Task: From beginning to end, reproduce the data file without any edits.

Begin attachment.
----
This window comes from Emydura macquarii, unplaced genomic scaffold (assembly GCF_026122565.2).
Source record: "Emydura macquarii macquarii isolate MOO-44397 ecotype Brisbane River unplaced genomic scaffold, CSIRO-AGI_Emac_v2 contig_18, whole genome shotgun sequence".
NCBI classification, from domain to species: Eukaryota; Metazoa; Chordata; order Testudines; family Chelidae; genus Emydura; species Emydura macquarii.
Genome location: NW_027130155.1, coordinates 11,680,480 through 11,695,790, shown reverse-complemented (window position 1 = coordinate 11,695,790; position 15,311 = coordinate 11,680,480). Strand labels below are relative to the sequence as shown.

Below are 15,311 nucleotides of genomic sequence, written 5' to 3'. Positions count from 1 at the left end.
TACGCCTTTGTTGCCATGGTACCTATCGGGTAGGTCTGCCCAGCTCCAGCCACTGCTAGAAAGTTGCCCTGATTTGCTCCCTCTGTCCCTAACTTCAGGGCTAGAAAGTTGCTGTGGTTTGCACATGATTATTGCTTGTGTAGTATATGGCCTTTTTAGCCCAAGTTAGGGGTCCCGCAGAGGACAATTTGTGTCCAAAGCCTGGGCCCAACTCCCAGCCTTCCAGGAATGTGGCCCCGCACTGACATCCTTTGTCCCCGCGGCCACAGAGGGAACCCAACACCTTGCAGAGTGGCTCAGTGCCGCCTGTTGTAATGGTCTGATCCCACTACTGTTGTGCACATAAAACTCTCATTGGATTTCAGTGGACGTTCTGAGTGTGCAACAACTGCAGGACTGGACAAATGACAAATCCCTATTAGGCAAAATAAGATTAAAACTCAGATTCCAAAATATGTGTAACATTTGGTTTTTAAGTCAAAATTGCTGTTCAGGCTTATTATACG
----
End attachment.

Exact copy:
This window comes from Emydura macquarii, unplaced genomic scaffold (assembly GCF_026122565.2).
Source record: "Emydura macquarii macquarii isolate MOO-44397 ecotype Brisbane River unplaced genomic scaffold, CSIRO-AGI_Emac_v2 contig_18, whole genome shotgun sequence".
NCBI classification, from domain to species: Eukaryota; Metazoa; Chordata; order Testudines; family Chelidae; genus Emydura; species Emydura macquarii.
Genome location: NW_027130155.1, coordinates 11,680,480 through 11,695,790, shown reverse-complemented (window position 1 = coordinate 11,695,790; position 15,311 = coordinate 11,680,480). Strand labels below are relative to the sequence as shown.

Below are 15,311 nucleotides of genomic sequence, written 5' to 3'. Positions count from 1 at the left end.
TACGCCTTTGTTGCCATGGTACCTATCGGGTAGGTCTGCCCAGCTCCAGCCACTGCTAGAAAGTTGCCCTGATTTGCTCCCTCTGTCCCTAACTTCAGGGCTAGAAAGTTGCTGTGGTTTGCACATGATTATTGCTTGTGTAGTATATGGCCTTTTTAGCCCAAGTTAGGGGTCCCGCAGAGGACAATTTGTGTCCAAAGCCTGGGCCCAACTCCCAGCCTTCCAGGAATGTGGCCCCGCACTGACATCCTTTGTCCCCGCGGCCACAGAGGGAACCCAACACCTTGCAGAGTGGCTCAGTGCCGCCTGTTGTAATGGTCTGATCCCACTACTGTTGTGCACATAAAACTCTCATTGGATTTCAGTGGACGTTCTGAGTGTGCAACAACTGCAGGACTGGACAAATGACAAATCCCTATTAGGCAAAATAAGATTAAAACTCAGATTCCAAAATATGTGTAACATTTGGTTTTTAAGTCAAAATTGCTGTTCAGGCTTATTATACG